The Illinois company decided a couple years ago to shift its course completely. It had been focused on utility-scale wind energy projects. “We decided strategically that it was time to exit that business,” said Half Moon CEO Michael Hastings.
Since then, the company has focused on developing smaller renewable energy projects for municipalities and corporations that are used to paying high rates for power. “The onsite generation market is markedly better than the utility-scale market,” Hastings said.
Shifting from giant utility-scale projects that took years to get off the ground to quicker and more nimble commercial projects was just the beginning. About 18 months ago, Half Moon’s joint venture partners asked the company to consider solar as well as wind.
That’s when the company started negotiations with the owners of the large New York building that just went solar. Half Moon owns and operates the solar installation and sells the power it produces to the building owner and tenants through a power purchase agreement.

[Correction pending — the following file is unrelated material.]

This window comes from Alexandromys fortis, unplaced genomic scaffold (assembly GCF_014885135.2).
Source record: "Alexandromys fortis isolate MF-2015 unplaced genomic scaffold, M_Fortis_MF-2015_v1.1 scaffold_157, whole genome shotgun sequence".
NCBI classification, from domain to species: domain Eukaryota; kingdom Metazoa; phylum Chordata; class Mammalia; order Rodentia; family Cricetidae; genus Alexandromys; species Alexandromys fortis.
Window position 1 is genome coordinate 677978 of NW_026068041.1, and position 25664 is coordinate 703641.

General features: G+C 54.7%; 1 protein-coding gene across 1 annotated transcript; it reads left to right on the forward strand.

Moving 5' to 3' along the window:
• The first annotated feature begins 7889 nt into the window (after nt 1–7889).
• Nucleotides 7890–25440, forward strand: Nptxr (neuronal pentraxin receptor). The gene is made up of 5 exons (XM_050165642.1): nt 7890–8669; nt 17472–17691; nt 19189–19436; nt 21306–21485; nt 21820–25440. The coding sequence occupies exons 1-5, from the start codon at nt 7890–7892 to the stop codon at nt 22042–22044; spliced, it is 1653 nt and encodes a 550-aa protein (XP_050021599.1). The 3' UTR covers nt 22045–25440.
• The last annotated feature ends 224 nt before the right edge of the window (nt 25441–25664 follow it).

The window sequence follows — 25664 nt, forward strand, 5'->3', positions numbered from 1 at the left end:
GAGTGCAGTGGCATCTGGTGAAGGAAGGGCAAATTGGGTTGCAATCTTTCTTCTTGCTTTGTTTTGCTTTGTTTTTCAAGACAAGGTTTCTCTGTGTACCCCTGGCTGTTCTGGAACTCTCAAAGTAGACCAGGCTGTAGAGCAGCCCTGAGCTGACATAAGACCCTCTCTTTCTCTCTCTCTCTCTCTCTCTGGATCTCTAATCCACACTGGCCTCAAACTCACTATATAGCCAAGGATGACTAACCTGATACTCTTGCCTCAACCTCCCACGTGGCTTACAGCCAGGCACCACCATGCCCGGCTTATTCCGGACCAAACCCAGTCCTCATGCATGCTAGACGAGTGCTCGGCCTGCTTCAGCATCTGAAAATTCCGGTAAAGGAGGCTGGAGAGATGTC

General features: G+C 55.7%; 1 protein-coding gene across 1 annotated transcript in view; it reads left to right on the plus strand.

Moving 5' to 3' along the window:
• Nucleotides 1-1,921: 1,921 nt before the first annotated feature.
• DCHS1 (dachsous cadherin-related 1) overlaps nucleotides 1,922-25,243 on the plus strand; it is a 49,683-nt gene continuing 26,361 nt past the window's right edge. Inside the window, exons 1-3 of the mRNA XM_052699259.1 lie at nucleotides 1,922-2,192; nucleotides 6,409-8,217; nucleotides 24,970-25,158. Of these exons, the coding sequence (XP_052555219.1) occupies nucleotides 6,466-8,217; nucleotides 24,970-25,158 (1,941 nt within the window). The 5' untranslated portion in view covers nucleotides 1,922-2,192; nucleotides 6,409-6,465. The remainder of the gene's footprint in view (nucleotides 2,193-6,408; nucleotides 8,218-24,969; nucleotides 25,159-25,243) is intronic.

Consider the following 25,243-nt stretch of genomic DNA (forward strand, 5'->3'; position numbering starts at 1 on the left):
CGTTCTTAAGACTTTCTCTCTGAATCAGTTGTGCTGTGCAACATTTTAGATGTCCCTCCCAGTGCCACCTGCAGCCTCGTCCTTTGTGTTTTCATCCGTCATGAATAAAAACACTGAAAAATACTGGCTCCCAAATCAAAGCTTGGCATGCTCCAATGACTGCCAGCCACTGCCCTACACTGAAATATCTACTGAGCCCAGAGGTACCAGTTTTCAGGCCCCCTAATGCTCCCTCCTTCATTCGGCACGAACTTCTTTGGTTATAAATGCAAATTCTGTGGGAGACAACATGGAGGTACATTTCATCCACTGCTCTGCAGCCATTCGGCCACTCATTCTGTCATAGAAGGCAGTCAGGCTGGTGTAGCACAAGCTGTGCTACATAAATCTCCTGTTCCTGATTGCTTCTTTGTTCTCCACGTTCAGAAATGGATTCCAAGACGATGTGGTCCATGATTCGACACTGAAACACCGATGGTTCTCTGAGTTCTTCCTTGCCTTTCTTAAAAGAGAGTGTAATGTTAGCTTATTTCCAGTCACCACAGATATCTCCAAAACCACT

While the National Resources building was Half Moon’s first solar installation, it will not be the last.
The company is working on installing 35 megawatts of solar at six locations in four states for a mining company. Hastings also said the company has several other solar projects lined up with other New York businesses. He can’t discuss those projects until the “ink is dry” on the contracts, he said.
“We’re looking at projects in areas with high electricity costs,” Hastings said.
And solar is likely to be a growing part of the commercial business, he said, especially as solar prices continue to come down.